By Elaine Miller

Twitter: @GussieGrips

Sex matters

I wrote a thing for Evidently Cochrane about sex and the menopause.  My interest in the topic may well be fuelled by my own menopause, which I catch a glimpse of every now and then.  She waves at me from just past tomorrow.

I’ve been mulling over taboos and all the things women don’t talk about.  All the common experiences we share – I know that because the stats have told me so – but, don’t discuss because of…erm, dunno really.

I’m a woman, so I get hormonal rages, hormonal funks and the hormonal horn.  If you’re a woman, so do you.  And, that’s whether or not you were born with the right bits or had to get help to make your body match your brain.  We women all sweat, wobble, have hairy bits and bodies that do weird stuff.  It’s shouldn’t be embarrassing, because it’s just fact.

Now, I’ll admit that embarrassment isn’t something that I am “au fait” with.  If inhibition is a gene, well, I think I’m missing that one.  Careful observation of my peers has made me realise that most people don’t talk about their facial hair at the bus stop.  So, I assume that embarrassment is what largely prevents women from talking about vaginae – which denies us the opportunity to develop peer support for our inevitable, and life changing (well, maybe a wee fuzzy tache won’t change your life, but, some of the other stuff definitely does), bodily functions.

We need more information about being women.

Sex ed shouldn’t finish at the school gate with young people knowing the basics about their bodies and boundaries.   It needs to continue throughout our lives because our bodies change and so do our boundaries.

The side effect of a lack of education is ignorance.  So, forget shyness or modesty.  See your GP, get help for that troubling symptom.  Don’t put up with it.

Or else <stern face>, I’ll come to your bus stop and ask loudly about how you’re getting on with your vaginal dryness*.

Here’s the link to my blog and the blogs from Evidently Cochrane’s menopause week, and to #changethechange “no sex please, we’re menopausal”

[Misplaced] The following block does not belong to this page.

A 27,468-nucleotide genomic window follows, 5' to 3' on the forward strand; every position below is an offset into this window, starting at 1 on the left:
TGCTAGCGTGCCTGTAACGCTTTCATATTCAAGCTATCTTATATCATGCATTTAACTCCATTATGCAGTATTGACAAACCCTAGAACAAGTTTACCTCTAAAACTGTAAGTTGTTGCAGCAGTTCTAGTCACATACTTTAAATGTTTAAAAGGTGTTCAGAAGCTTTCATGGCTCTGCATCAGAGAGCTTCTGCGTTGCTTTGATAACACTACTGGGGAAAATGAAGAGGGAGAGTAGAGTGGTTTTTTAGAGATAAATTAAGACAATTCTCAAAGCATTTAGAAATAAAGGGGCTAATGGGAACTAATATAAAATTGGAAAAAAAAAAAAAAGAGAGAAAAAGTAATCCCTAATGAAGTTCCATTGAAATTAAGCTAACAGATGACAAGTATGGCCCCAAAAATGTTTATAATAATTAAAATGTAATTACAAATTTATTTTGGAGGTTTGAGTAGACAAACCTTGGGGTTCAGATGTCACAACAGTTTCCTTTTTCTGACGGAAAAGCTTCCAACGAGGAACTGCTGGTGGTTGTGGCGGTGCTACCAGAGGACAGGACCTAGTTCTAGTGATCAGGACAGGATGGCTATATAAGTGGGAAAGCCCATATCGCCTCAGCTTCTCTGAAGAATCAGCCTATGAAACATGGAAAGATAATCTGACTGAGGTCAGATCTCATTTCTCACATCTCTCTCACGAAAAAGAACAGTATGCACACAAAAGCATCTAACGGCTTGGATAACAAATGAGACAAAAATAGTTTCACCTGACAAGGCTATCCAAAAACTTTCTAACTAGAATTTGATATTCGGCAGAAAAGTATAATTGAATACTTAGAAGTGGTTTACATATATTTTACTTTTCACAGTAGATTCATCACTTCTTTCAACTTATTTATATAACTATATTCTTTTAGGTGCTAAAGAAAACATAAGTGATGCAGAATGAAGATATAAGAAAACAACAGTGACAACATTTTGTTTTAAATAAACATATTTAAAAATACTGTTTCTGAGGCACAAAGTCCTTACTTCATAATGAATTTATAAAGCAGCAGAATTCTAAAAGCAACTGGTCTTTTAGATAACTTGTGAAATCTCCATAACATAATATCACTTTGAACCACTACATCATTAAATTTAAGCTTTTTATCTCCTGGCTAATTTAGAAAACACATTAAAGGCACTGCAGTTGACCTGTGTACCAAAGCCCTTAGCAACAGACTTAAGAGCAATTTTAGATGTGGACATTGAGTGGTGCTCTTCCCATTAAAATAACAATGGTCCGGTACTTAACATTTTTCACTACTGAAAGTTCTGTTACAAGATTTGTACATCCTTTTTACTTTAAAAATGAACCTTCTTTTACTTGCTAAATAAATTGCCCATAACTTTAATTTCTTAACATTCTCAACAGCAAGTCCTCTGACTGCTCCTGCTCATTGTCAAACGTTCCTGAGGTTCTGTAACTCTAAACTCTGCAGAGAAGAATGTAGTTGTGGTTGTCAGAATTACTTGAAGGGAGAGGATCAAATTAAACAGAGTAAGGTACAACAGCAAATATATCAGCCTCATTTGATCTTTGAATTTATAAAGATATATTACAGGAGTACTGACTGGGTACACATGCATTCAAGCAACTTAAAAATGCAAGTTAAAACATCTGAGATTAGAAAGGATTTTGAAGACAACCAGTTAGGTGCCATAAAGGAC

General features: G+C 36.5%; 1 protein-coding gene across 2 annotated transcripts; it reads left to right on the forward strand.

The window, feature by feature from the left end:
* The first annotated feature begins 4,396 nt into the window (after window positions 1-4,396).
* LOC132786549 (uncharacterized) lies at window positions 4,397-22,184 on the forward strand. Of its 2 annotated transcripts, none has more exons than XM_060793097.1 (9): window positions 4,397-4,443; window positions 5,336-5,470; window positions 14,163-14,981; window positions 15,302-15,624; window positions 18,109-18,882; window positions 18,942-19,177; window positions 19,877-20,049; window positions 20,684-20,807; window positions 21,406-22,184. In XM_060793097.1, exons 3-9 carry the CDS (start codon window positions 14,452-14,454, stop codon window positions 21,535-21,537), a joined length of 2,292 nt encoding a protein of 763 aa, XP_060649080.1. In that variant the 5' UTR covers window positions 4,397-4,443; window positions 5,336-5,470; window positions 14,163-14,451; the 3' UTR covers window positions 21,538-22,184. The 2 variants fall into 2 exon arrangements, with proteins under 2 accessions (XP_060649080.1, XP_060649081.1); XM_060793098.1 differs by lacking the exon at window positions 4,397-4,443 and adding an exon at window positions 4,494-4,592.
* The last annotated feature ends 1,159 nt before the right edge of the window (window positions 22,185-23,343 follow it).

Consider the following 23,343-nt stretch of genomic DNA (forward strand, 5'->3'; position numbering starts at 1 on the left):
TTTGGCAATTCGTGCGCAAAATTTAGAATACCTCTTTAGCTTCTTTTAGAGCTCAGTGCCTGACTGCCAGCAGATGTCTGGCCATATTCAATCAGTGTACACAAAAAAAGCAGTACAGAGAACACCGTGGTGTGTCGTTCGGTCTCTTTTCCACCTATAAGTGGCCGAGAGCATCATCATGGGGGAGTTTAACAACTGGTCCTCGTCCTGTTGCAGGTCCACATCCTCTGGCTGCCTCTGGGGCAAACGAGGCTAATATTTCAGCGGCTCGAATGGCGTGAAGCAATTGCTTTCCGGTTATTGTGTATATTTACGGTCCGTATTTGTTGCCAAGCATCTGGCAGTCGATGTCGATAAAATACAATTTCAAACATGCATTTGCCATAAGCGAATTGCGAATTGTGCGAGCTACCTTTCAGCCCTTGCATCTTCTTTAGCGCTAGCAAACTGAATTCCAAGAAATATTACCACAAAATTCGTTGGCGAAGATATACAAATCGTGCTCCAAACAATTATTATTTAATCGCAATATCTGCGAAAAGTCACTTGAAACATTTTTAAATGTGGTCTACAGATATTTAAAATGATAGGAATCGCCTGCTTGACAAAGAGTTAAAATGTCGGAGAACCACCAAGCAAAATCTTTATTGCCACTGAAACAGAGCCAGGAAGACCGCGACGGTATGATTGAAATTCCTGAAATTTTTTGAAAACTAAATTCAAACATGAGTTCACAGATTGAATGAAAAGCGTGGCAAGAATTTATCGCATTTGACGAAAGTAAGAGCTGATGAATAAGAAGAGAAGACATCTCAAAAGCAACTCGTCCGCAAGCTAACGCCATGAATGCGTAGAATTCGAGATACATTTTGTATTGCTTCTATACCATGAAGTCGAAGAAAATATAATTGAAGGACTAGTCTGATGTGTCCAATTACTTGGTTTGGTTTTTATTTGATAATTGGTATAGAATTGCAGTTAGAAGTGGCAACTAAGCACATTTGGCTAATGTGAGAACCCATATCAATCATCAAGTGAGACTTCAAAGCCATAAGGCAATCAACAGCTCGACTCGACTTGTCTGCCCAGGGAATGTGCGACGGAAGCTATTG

*see the brilliantly named for lovely lube available on prescription.

Rabbie Burns and bowel incontinence

When Burns Night falls on a weekend, Edinburgh heaves with crumpled kilts, whisky snobbery and stumbling poetry renditions.

I grew up in Alloway, a small town on the West Coast of Scotland.  It’s where The Scottish Bard was from, so, mine was one of the most cultured paper rounds in the country.  I trudged past The Auld Kirk (where Tam O’Shanter saw the Devil playing the bagpipes and fair fancied a witch), the cottage where he was born and a vast horizon of vermin-infested fields to distribute news at a penny a paper.

Inevitably, our schooling was Burns-tastic and so I understand what “Auld Lang Syne” (trans “the song that nobody knows the words to”), is actually about.

The MiniGrips are hugely excited about being subjected to a dinner of haggis, neeps and tatties (“you don’t have to like it, but, you do have to try”) and Mr Grips is wincing at my rendition of “Oh my Love is Like a Red, Red Rose”.  Some of the notes are so high the neighbour’s dog is whimpering.  Bunch of philistines.

So, my Burns Credentials are plain, right?

And, what, you may be wondering, has that got to do with bowel incontinence?

Well, firstly, let’s remind ourselves that any leaking of pee, poo or pumps is abnormal.  Nothing should involuntary dribble or squeak out of you, and, if it does, you need to know that you don’t need to put up with it.

About 10% of the general population leak poo.  Generally speaking, they are mortified and manage it as best they can – inevitably, that’s not as effective as if they got help from their GP, pelvic physio or continence nurse. (good article here)

Here’s my usual gentle nudge…if you are reading this with a wodge of loo roll shoved up your “shuch” (Scots nouns are the best nouns) then please, please, please go and get help.  That stuff dries out your bum hole skin, and it is almost impossible to give it a satisfying “howk” (Scots verbs are the best verbs) in polite company.  You can be more comfortable and more confident. Don’t. Put. Up. With. It.

Anyway.  Some of you might know that Burns wrote poetry about   lovepolitics and Millers – but, he wrote an astonishing  heap of raunch and filth too.

I give you my very favourite Burns poem, “There was twa wives”  Features drunk women, farting and a poo accident.

Mumsnetters, Mumsnet and Me.

Yoda wasn’t at Mumsnet’s #Blogfest on Saturday, but, all weekend I could hear him snorting at me “Much to learn, you still have, young Padawan”

I knew that I should probably spend some time figuring out how to put in a photo (like, above, would be nice if there was a piccie of me and Yoda, right?) and thinking about what purpose my ramblings have…